Third, drawing out the connections between these three helps us understand the planetary system in the Anthropocene, for it has many moving parts and no single theme can hope to capture the complexities of the system. In fact, the political embrace of the planet is the greatest complex system challenge of all time and should be of interest to scholars and thinkers for that reason alone. Just as the genesis of the modern nation state went hand in hand with the collection of statistics (and spurred much of its development), the planetarity of the future will go hand in hand with the development of big data and associated machine learning techniques.

If there’s one place where the three themes come together in an orgy of evil, it’s the modern factory farm: animals engineered to be automatons, living a life of ubiquitous surveillance and unchecked violence with the flatulence from all that misery warming the planet as a whole.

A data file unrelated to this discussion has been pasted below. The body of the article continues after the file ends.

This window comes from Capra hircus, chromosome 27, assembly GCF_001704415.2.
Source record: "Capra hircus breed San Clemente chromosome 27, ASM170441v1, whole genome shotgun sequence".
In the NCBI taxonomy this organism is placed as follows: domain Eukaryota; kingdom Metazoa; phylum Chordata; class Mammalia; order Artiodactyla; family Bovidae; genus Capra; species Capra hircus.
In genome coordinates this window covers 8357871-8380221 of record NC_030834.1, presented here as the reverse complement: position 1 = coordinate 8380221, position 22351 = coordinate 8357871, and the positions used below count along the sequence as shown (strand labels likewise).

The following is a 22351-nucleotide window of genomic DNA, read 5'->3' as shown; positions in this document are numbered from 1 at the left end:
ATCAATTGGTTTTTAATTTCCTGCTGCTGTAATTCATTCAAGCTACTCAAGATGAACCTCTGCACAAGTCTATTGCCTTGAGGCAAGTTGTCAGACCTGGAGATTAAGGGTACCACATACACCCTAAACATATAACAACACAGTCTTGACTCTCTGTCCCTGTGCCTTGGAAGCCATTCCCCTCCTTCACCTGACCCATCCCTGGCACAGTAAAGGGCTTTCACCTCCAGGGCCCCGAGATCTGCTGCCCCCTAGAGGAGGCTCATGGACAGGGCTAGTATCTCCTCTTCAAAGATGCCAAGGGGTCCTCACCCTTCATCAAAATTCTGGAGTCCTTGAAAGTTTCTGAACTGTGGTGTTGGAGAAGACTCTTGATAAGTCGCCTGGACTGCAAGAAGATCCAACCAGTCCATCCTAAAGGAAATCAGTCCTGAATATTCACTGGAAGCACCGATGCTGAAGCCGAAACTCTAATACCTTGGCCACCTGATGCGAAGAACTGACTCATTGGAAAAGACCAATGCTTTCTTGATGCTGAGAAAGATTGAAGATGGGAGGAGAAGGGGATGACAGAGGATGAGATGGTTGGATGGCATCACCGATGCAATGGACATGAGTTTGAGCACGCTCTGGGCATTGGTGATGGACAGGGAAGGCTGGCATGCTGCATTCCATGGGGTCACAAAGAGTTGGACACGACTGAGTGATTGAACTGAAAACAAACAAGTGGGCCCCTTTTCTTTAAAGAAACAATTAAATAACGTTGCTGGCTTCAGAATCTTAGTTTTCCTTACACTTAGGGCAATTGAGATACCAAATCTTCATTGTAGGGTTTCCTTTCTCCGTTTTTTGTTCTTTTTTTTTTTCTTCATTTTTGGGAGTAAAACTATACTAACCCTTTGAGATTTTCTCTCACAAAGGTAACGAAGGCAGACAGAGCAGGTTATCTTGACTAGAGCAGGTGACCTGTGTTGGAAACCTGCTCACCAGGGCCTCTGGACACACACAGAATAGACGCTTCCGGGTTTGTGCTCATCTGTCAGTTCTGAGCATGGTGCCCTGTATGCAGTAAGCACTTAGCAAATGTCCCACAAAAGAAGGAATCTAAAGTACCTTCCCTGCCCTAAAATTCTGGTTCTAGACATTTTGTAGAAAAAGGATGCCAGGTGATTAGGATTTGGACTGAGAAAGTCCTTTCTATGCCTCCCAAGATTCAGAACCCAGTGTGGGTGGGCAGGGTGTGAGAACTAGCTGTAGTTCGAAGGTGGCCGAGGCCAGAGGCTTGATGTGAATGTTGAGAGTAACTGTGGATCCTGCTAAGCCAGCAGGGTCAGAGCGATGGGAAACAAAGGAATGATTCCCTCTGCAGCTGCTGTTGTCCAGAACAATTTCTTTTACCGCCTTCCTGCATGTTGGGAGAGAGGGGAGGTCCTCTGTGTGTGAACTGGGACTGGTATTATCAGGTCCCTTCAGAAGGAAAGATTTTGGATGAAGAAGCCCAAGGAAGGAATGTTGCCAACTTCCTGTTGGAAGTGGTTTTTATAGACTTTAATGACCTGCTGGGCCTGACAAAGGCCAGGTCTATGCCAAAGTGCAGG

If there’s one place that planetarity has to destroy, it’s the factory farm.

PS: By the way, I am not talking about planetarity as a holist — no forest and tree metaphors were harmed in the production of this article. These three themes — they aren’t the only ones of course — aren’t like three blind men and a planetary elephant. There’s no seamless transition from one to the other. However, there is productive insight to be obtained by focusing on each theme individually, seeing where they cohere and where they clash with the other two and finally in noticing what lies beyond all three.

Or so I think. More accurately, or so I imagine, for what follows is as much speculation as analysis; after all, I am trying to peer past a veil that hides a mutation. I might imagine sensing the world through an earthworm’s skin or giving those earthworms a vote (of some kind); there’s more than a little bit of fiction science to be found here.


Originally published at kasturirangan.com.